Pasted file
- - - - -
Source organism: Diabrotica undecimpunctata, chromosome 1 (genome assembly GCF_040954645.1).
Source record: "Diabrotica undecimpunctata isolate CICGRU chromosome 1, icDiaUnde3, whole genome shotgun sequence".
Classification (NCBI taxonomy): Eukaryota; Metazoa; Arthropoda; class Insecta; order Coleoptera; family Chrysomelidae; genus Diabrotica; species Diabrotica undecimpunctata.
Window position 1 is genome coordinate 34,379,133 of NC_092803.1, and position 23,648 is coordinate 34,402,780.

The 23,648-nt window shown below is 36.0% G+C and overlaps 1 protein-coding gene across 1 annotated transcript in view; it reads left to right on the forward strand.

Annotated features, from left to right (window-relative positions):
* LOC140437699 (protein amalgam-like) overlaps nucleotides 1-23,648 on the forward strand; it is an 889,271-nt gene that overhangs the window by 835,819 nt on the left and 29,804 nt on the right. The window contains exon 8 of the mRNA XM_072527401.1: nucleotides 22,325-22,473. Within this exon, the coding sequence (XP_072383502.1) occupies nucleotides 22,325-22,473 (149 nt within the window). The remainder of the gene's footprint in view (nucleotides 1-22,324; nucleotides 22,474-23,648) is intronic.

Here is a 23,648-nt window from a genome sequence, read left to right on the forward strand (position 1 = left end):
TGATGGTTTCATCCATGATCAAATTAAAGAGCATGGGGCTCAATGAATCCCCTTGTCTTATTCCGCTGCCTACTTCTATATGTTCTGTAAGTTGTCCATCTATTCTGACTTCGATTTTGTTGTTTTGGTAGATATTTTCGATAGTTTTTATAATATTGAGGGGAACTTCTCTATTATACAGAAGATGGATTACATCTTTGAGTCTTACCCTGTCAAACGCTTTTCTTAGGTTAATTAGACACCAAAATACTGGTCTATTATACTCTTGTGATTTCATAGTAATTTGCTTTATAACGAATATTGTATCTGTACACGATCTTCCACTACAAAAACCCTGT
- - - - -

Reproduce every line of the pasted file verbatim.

Source organism: Diabrotica undecimpunctata, chromosome 1 (genome assembly GCF_040954645.1).
Source record: "Diabrotica undecimpunctata isolate CICGRU chromosome 1, icDiaUnde3, whole genome shotgun sequence".
Classification (NCBI taxonomy): Eukaryota; Metazoa; Arthropoda; class Insecta; order Coleoptera; family Chrysomelidae; genus Diabrotica; species Diabrotica undecimpunctata.
Window position 1 is genome coordinate 34,379,133 of NC_092803.1, and position 23,648 is coordinate 34,402,780.

The 23,648-nt window shown below is 36.0% G+C and overlaps 1 protein-coding gene across 1 annotated transcript in view; it reads left to right on the forward strand.

Annotated features, from left to right (window-relative positions):
* LOC140437699 (protein amalgam-like) overlaps nucleotides 1-23,648 on the forward strand; it is an 889,271-nt gene that overhangs the window by 835,819 nt on the left and 29,804 nt on the right. The window contains exon 8 of the mRNA XM_072527401.1: nucleotides 22,325-22,473. Within this exon, the coding sequence (XP_072383502.1) occupies nucleotides 22,325-22,473 (149 nt within the window). The remainder of the gene's footprint in view (nucleotides 1-22,324; nucleotides 22,474-23,648) is intronic.

Here is a 23,648-nt window from a genome sequence, read left to right on the forward strand (position 1 = left end):
TGATGGTTTCATCCATGATCAAATTAAAGAGCATGGGGCTCAATGAATCCCCTTGTCTTATTCCGCTGCCTACTTCTATATGTTCTGTAAGTTGTCCATCTATTCTGACTTCGATTTTGTTGTTTTGGTAGATATTTTCGATAGTTTTTATAATATTGAGGGGAACTTCTCTATTATACAGAAGATGGATTACATCTTTGAGTCTTACCCTGTCAAACGCTTTTCTTAGGTTAATTAGACACCAAAATACTGGTCTATTATACTCTTGTGATTTCATAGTAATTTGCTTTATAACGAATATTGTATCTGTACACGATCTTCCACTACAAAAACCCTGT